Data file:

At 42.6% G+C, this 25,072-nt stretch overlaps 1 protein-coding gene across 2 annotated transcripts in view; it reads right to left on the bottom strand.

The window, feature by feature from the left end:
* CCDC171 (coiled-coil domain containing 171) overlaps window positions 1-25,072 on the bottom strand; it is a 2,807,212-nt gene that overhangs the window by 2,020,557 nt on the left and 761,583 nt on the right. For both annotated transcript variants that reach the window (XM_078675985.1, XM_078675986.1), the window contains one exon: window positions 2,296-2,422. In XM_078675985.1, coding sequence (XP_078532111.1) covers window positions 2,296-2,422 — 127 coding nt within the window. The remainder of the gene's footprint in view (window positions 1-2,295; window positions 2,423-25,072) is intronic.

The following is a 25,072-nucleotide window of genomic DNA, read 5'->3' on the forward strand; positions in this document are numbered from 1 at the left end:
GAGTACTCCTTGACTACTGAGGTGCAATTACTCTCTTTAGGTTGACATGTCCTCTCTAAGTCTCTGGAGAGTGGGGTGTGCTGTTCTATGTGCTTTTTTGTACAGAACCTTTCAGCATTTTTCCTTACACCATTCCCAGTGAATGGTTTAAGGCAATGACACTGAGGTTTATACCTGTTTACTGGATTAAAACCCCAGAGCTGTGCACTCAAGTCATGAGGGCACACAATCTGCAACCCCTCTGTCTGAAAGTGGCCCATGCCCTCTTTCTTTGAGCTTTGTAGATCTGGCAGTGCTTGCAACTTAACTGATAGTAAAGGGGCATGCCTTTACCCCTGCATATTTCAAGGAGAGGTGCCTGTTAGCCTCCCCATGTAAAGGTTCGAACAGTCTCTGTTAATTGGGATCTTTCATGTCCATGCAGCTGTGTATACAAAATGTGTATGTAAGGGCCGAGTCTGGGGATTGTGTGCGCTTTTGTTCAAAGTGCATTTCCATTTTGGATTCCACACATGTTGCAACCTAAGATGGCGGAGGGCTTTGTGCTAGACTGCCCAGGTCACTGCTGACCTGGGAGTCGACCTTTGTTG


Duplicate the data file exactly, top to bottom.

At 42.6% G+C, this 25,072-nt stretch overlaps 1 protein-coding gene across 2 annotated transcripts in view; it reads right to left on the bottom strand.

The window, feature by feature from the left end:
* CCDC171 (coiled-coil domain containing 171) overlaps window positions 1-25,072 on the bottom strand; it is a 2,807,212-nt gene that overhangs the window by 2,020,557 nt on the left and 761,583 nt on the right. For both annotated transcript variants that reach the window (XM_078675985.1, XM_078675986.1), the window contains one exon: window positions 2,296-2,422. In XM_078675985.1, coding sequence (XP_078532111.1) covers window positions 2,296-2,422 — 127 coding nt within the window. The remainder of the gene's footprint in view (window positions 1-2,295; window positions 2,423-25,072) is intronic.

The following is a 25,072-nucleotide window of genomic DNA, read 5'->3' on the forward strand; positions in this document are numbered from 1 at the left end:
GAGTACTCCTTGACTACTGAGGTGCAATTACTCTCTTTAGGTTGACATGTCCTCTCTAAGTCTCTGGAGAGTGGGGTGTGCTGTTCTATGTGCTTTTTTGTACAGAACCTTTCAGCATTTTTCCTTACACCATTCCCAGTGAATGGTTTAAGGCAATGACACTGAGGTTTATACCTGTTTACTGGATTAAAACCCCAGAGCTGTGCACTCAAGTCATGAGGGCACACAATCTGCAACCCCTCTGTCTGAAAGTGGCCCATGCCCTCTTTCTTTGAGCTTTGTAGATCTGGCAGTGCTTGCAACTTAACTGATAGTAAAGGGGCATGCCTTTACCCCTGCATATTTCAAGGAGAGGTGCCTGTTAGCCTCCCCATGTAAAGGTTCGAACAGTCTCTGTTAATTGGGATCTTTCATGTCCATGCAGCTGTGTATACAAAATGTGTATGTAAGGGCCGAGTCTGGGGATTGTGTGCGCTTTTGTTCAAAGTGCATTTCCATTTTGGATTCCACACATGTTGCAACCTAAGATGGCGGAGGGCTTTGTGCTAGACTGCCCAGGTCACTGCTGACCTGGGAGTCGACCTTTGTTG